In his preface Ginsberg describes his method of composition as "spontaneous insight—the sequence of thought-forms passing naturally through ordinary mind." American poetry is full of such talk, from Charles Olson's theory of "art as process" to Frank O'Hara's "I do this, I do that" poems and Robert Bly's quest for the "deep image." In this view, poetic structure is repressive, authoritarian, a means of dominating and controlling the imagination. To put anything and everything into a poem is to capture the random, discontinuous nature of reality, to mime the texture of perception. Thus Ginsberg quotes newspapers, snatches of conversation, radio commentators; he addresses dead friends, blurts out old grievances, and dwells on childhood memories—gives us, unmediated, what he calls "the literary cackle in my head."
This "first thought, best thought" procedure entails considerable risks. A lot of Ginsberg's poetry could be written off as no more than stoned babble. Refining James Joyce's geographical signature to Ulysses (Trieste-Zurich-Paris, 1914-1921), he supplies not only the date and place but the time of composition (January 22, 1977, 3 A.M. - 11.30 A.M.) and, on occasion, the stimulant employed; "Big Sur; June 16, 1968 (grass)," reads the dateline to "Bixby Canyon." There are pages and pages of self-parody ("I carry/ Subversive salami in/ my ragged briefcase"), sentimental rhetoric ("Let some sad trumpeter stand/ on the empty streets at dawn/ and blow a silver chorus to the/ buildings of Times Square"), and sheer inanity ("and the grief of the countless chickens of America is expressed in the screaming of her comedians over the radio"). You know the poet's had a few tokes when you read a poem like "Hum Bom!":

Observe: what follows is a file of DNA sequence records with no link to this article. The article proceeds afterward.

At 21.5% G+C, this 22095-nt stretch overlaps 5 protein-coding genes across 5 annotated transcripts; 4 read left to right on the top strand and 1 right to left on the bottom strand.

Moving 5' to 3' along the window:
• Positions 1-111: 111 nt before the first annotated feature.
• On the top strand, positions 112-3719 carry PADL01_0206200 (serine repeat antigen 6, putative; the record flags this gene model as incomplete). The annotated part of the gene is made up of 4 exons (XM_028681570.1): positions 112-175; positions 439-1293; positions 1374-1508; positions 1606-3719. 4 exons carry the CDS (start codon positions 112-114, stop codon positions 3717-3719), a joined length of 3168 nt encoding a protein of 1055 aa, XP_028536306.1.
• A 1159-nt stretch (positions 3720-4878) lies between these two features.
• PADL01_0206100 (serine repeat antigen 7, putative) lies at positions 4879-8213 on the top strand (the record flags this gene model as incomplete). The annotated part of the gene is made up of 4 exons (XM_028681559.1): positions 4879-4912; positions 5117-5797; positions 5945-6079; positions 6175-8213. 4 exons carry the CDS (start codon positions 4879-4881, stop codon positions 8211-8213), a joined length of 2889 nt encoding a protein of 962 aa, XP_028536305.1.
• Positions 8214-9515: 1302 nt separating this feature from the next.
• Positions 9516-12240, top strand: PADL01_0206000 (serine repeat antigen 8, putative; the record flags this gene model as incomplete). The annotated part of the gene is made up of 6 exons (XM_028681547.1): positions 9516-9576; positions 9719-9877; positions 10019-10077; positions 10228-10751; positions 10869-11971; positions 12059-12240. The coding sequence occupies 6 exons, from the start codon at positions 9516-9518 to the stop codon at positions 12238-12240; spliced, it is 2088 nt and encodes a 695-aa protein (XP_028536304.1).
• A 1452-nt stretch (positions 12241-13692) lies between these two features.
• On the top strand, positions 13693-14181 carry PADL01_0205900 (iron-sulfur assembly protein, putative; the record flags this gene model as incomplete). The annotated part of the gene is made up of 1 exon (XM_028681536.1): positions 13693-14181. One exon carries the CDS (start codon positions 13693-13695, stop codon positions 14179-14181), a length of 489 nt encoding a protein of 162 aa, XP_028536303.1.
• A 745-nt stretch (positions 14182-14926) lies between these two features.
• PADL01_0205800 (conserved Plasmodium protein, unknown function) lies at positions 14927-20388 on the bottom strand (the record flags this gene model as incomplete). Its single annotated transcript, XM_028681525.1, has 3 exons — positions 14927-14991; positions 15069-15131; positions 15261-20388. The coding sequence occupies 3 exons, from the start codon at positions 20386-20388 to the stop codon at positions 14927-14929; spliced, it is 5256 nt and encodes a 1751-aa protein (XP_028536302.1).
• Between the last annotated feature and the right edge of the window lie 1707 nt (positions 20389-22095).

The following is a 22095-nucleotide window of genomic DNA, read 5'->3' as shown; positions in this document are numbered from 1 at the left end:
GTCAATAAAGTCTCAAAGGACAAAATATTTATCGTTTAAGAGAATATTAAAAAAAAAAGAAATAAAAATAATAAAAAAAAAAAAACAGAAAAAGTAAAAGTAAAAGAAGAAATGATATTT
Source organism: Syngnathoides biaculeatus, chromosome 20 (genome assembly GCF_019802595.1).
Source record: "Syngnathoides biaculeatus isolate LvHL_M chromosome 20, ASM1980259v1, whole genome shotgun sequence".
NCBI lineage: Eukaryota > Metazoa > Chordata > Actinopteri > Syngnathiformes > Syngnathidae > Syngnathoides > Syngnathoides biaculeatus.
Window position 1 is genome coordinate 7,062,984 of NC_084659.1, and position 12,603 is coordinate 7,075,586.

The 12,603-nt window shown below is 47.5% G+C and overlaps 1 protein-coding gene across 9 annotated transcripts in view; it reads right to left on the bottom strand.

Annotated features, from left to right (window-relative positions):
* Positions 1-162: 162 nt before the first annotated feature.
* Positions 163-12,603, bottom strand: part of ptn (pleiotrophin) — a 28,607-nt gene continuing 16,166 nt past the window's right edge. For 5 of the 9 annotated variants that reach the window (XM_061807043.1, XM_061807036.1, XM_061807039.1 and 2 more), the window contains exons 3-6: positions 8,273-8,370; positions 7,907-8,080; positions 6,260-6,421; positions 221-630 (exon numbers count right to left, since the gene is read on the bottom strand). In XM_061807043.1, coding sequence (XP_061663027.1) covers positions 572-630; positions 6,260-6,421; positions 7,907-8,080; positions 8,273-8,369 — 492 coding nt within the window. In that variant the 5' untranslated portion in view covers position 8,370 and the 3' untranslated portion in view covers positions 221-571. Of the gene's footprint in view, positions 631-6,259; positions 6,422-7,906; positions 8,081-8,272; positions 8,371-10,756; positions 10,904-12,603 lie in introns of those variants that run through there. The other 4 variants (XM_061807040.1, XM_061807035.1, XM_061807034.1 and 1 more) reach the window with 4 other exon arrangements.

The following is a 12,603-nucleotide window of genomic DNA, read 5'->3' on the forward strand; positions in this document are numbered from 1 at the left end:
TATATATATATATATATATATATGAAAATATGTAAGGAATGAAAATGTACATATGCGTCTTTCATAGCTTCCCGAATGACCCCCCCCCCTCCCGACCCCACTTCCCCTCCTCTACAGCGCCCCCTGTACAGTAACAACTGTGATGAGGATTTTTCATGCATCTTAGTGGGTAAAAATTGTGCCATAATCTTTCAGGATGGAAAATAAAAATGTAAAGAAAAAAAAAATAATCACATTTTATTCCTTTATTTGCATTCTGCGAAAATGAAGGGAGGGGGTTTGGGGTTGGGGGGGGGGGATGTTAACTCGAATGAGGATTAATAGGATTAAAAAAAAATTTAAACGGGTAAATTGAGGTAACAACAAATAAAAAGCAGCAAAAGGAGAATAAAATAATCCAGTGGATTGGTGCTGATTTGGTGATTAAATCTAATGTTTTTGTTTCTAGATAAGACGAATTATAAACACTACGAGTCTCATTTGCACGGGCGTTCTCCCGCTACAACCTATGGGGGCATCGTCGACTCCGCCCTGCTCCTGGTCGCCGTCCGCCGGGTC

What do we do?
You bomb! You bomb them!
What do we do?
You bomb! You bomb them!
What do we do?
We bomb! We bomb them!
What do we do?
We bomb! We bomb them!
There aren't many memorable lines in even the best of Ginsberg's work, but it has a virtue rare in contemporary poetry: it's never dull. Crammed with gossip, anecdotes, and confessions of sexual miscreancy, his garrulous, untidy narratives read like a good novel. The travel poems—"To Poe: Over the Planet, Air Albany-Baltimore," "Kansas City to Saint Louis," "Bayonne Entering NYC"—are vivid evocations of the American landscape that Ginsberg has traversed so many times, glimpsed from train compartments, airplane windows, cars hurtling through New Jersey: